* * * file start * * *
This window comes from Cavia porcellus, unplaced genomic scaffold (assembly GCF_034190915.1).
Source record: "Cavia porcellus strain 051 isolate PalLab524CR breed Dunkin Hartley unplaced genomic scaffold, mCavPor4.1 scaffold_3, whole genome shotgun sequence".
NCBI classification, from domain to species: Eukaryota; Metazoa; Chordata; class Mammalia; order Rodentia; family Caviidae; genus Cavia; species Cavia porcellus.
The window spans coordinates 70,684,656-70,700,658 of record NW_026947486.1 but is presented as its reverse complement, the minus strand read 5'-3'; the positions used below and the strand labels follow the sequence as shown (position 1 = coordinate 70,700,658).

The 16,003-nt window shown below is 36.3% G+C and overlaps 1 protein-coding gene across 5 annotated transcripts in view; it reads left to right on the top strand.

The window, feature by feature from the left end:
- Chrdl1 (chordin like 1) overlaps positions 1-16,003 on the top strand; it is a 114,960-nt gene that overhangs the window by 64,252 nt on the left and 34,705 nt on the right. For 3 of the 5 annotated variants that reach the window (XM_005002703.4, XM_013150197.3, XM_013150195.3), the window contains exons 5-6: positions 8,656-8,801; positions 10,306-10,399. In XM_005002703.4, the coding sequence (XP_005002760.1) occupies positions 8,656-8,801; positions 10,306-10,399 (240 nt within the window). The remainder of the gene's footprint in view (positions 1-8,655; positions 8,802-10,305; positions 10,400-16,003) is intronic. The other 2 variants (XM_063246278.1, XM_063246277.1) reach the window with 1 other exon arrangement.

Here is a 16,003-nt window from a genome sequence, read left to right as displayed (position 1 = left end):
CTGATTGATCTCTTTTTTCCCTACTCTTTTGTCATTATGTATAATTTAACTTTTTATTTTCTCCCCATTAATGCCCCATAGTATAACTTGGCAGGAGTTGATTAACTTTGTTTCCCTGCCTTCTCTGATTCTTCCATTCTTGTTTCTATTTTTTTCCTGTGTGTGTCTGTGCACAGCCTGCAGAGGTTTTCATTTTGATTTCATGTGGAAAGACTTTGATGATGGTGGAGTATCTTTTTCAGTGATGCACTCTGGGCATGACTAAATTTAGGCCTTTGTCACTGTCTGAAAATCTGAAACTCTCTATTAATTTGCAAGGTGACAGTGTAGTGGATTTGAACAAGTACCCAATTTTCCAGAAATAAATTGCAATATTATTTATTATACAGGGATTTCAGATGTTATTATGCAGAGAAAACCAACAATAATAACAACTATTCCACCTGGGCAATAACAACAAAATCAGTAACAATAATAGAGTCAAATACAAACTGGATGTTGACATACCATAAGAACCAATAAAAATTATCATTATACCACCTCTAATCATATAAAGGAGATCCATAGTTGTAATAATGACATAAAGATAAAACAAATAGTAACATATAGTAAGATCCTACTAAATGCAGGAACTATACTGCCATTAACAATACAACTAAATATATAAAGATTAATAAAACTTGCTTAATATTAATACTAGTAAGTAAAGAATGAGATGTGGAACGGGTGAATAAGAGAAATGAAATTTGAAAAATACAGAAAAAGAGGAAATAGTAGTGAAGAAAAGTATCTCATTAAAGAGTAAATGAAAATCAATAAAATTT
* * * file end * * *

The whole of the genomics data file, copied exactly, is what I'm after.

This window comes from Cavia porcellus, unplaced genomic scaffold (assembly GCF_034190915.1).
Source record: "Cavia porcellus strain 051 isolate PalLab524CR breed Dunkin Hartley unplaced genomic scaffold, mCavPor4.1 scaffold_3, whole genome shotgun sequence".
NCBI classification, from domain to species: Eukaryota; Metazoa; Chordata; class Mammalia; order Rodentia; family Caviidae; genus Cavia; species Cavia porcellus.
The window spans coordinates 70,684,656-70,700,658 of record NW_026947486.1 but is presented as its reverse complement, the minus strand read 5'-3'; the positions used below and the strand labels follow the sequence as shown (position 1 = coordinate 70,700,658).

The 16,003-nt window shown below is 36.3% G+C and overlaps 1 protein-coding gene across 5 annotated transcripts in view; it reads left to right on the top strand.

The window, feature by feature from the left end:
- Chrdl1 (chordin like 1) overlaps positions 1-16,003 on the top strand; it is a 114,960-nt gene that overhangs the window by 64,252 nt on the left and 34,705 nt on the right. For 3 of the 5 annotated variants that reach the window (XM_005002703.4, XM_013150197.3, XM_013150195.3), the window contains exons 5-6: positions 8,656-8,801; positions 10,306-10,399. In XM_005002703.4, the coding sequence (XP_005002760.1) occupies positions 8,656-8,801; positions 10,306-10,399 (240 nt within the window). The remainder of the gene's footprint in view (positions 1-8,655; positions 8,802-10,305; positions 10,400-16,003) is intronic. The other 2 variants (XM_063246278.1, XM_063246277.1) reach the window with 1 other exon arrangement.

Here is a 16,003-nt window from a genome sequence, read left to right as displayed (position 1 = left end):
CTGATTGATCTCTTTTTTCCCTACTCTTTTGTCATTATGTATAATTTAACTTTTTATTTTCTCCCCATTAATGCCCCATAGTATAACTTGGCAGGAGTTGATTAACTTTGTTTCCCTGCCTTCTCTGATTCTTCCATTCTTGTTTCTATTTTTTTCCTGTGTGTGTCTGTGCACAGCCTGCAGAGGTTTTCATTTTGATTTCATGTGGAAAGACTTTGATGATGGTGGAGTATCTTTTTCAGTGATGCACTCTGGGCATGACTAAATTTAGGCCTTTGTCACTGTCTGAAAATCTGAAACTCTCTATTAATTTGCAAGGTGACAGTGTAGTGGATTTGAACAAGTACCCAATTTTCCAGAAATAAATTGCAATATTATTTATTATACAGGGATTTCAGATGTTATTATGCAGAGAAAACCAACAATAATAACAACTATTCCACCTGGGCAATAACAACAAAATCAGTAACAATAATAGAGTCAAATACAAACTGGATGTTGACATACCATAAGAACCAATAAAAATTATCATTATACCACCTCTAATCATATAAAGGAGATCCATAGTTGTAATAATGACATAAAGATAAAACAAATAGTAACATATAGTAAGATCCTACTAAATGCAGGAACTATACTGCCATTAACAATACAACTAAATATATAAAGATTAATAAAACTTGCTTAATATTAATACTAGTAAGTAAAGAATGAGATGTGGAACGGGTGAATAAGAGAAATGAAATTTGAAAAATACAGAAAAAGAGGAAATAGTAGTGAAGAAAAGTATCTCATTAAAGAGTAAATGAAAATCAATAAAATTT